Alison Krauss was a child prodigy on violin from the age of five.
Raised on Def Leppard and AC/DC, she soon fell in love with bluegrass music and started winning national fiddle competitions from the age of 8, before signing to Rounder Records at just 14 years old.
Now, after many late nights and deliberations with fellow Alison Krauss addicts, we’ve compiled and ranked her best songs.
Holler counts down the 18 best songs of hers:
This big, meaty sounding lead single from Krauss’ second album with Robert Plant is the highly anticipated reunion of the not-really-mismatched-at-all couple. Their voices are in total harmony - Plant in fact calls the Raise The Roof album a miracle.
This particular song was previously best-known for Lucinda Williams’ version on her wonderful 1998 album Car Wheels On A Gravel Road.
Here performed live in the special celebration concert event for Emmylou Harris, this deceptively simple but quietly empowering song fits Krauss’ voice like a glove.
Originally written by Rodney Crowell for Harris’ 1975 studio album Elite Hotel, it later went to no.1 with Crystal Gayle’s single version from her self-titled 1982 album.
Previously a top five hit for the country group Shenandoah, Krauss' intro before playing the song live with her band shows off her typically wry, self-deprecating sense of humour.
When she came across it, she says: “I remember thinking: that’s the worst thing I ever heard in my entire life…. We have to do it too!”
In other hands it might seem cheesy and overblown, but not in Krauss’ version. Penned by prolific El Paso songwriter Hugh Prestwood, it was later covered by the Chicks and Kelsea Ballerini.
Live in the studio, this has an unusual Latin feel, from an album that went back to cover favourite classic songs. Originally written by Willie Nelson in 1964, it shows his influence was still telling, as Nelson and Krauss worked together in 2015 on a shared summer tour.
The typically poetic, piercing Nelson lament includes devastating lyrics like: “The sun is filled with ice and gives no warmth at all/ And the sky was never blue/ The stars are raindrops searching for a place to fall/ And I never cared for you.” And Krauss makes them hers.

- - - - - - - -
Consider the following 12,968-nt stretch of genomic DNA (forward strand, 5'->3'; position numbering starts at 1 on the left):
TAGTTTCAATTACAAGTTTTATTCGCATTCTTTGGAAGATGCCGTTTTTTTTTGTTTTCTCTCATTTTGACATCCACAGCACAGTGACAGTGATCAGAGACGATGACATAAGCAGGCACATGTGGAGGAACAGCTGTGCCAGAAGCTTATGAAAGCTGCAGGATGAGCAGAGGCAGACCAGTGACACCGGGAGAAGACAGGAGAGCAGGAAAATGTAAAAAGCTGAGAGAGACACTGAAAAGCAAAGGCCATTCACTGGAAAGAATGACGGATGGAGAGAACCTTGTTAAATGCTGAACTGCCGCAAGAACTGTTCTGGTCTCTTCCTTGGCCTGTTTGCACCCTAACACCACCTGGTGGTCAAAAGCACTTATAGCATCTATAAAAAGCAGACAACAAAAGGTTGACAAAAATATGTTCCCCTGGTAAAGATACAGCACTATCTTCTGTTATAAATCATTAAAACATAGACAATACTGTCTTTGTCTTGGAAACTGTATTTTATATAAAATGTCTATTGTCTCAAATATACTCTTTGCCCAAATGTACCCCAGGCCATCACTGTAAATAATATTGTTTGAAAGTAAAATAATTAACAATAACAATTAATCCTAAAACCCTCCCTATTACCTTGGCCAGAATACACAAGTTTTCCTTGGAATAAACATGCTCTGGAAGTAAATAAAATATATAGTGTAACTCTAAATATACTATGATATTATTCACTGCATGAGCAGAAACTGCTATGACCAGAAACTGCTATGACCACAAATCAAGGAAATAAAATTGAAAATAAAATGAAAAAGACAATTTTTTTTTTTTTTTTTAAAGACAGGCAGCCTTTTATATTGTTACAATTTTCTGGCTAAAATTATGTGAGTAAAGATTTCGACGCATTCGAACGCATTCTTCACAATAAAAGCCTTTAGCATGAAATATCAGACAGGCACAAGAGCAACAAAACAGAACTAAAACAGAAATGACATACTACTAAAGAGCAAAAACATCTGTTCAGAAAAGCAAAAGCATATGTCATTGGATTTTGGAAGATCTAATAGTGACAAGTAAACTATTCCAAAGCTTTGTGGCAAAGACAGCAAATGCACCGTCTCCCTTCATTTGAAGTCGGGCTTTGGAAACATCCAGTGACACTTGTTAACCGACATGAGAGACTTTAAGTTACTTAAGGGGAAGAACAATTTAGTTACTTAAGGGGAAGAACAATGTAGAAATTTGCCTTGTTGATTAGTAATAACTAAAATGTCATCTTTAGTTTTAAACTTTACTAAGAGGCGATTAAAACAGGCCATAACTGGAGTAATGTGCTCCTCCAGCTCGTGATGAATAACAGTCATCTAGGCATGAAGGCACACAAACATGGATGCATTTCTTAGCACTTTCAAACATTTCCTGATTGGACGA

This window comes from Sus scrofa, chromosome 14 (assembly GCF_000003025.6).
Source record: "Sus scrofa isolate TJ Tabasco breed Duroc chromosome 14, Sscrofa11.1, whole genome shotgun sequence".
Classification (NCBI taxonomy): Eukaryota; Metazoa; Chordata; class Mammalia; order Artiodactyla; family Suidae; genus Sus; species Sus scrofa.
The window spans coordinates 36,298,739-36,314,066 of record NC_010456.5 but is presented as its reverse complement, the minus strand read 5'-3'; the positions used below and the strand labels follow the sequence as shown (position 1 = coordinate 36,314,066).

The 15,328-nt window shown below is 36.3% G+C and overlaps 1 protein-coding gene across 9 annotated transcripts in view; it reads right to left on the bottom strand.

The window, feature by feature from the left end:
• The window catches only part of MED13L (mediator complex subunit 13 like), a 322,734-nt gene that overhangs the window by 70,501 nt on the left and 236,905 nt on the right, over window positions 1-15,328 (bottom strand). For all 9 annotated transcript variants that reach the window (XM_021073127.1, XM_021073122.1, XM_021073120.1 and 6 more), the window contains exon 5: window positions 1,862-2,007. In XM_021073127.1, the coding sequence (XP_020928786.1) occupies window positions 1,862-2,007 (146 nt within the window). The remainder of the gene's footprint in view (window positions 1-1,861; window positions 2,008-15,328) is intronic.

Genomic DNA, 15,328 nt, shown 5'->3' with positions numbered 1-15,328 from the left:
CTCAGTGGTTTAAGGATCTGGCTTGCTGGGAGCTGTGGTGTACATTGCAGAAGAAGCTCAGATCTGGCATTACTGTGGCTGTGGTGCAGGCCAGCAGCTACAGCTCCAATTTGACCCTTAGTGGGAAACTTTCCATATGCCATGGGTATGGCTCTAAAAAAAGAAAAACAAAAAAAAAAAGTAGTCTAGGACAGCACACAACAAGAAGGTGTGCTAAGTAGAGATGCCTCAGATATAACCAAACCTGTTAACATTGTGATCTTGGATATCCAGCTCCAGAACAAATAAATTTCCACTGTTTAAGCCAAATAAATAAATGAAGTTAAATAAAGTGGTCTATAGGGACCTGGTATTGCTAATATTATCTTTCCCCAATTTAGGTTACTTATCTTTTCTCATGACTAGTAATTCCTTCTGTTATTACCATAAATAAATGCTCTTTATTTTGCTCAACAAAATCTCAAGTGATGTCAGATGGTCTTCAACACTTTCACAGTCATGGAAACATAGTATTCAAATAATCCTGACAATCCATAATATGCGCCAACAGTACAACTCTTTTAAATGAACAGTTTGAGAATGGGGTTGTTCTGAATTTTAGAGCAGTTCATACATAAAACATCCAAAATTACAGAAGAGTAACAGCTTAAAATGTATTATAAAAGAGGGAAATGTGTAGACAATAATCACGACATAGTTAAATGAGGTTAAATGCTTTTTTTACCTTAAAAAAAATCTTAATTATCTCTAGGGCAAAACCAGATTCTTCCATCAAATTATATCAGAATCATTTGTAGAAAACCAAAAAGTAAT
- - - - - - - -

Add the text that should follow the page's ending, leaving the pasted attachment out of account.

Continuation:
These intertwining siren voices from Krauss, Gillian Welch and Emmylou Harris are irresistibly sultry, just a capella vocals with handclaps and jaw harp accompaniment upfront. And they work perfectly to distract the protagonists from their odyssey, in a memorable scene in the Coen Brothers’ hit movie, O Brother, Where Art Thou?
Jerry Douglas, who played on the soundtrack, says: “It was sort of a movie with a record – and the record was more popular than the movie at first… and we did tours of everybody that played on it.” Oh, brother, it also won the Album of the Year Grammy.
Another stunning cover from the Windy City album, which debuted at No. 1 on the Billboard Top Country and Top Bluegrass Albums charts, and received two Grammy nominations. The entire record was produced by Buddy Cannon, whose vocal harmonies Krauss had grown up listening to. This John Hartford song, ‘Gentle On My Mind’ had also been a huge hit for Glen Campbell. Here Krauss and pals valiantly perform it to close Sunday politics programme, The Andrew Marr Show.
Made with O Brother producer, T Bone Burnett, this album of duets between Krauss and Robert Plant won an incredible five Grammys, including Album of the Year. Krauss freely admits she feels a certain kinship with Plant’s Black Country voice: “English male singers reminded me a lot of bluegrass singers – there's a gruffness, and a quality to it that comes from the same place, a blue collar place.”
This song, originally done by the Everly Brothers, has a suitably groovy video that perches the duo atop their own mini treadmills, as they done moved on!
One of those timeless duets that’s broken through genre constraints and established itself as a definitive take on alcoholism, service, and infidelity. Brad Paisley sings the husband’s part at the top (and it also features on his 2003 album Mud On The Tires), as Ricky Schroder from The Champ and NYPD Blue directs the video and plays the husband. Krauss sings the wife’s story, as their voices overlap and tragedy beckons: “We watched him drink his pain away a little at a time/ But he never could get drunk enough to get her off his mind”. Unsurprisingly Bill Anderson and Jon Randall’s composition won CMA Song of the Year 2005.
Written by David Rawlings and Gillian Welch, and performed by Krauss with Union Station, this is the counterpoint to ‘Whiskey Lullaby’, with roles reversed, as here it’s the husband who’s found greener pastures. The gentle arrangement pulses and builds, emphasising her jealousy as she witnesses him moving onto a new love. Did this record win the Grammy for Best Bluegrass Album? Of course it did.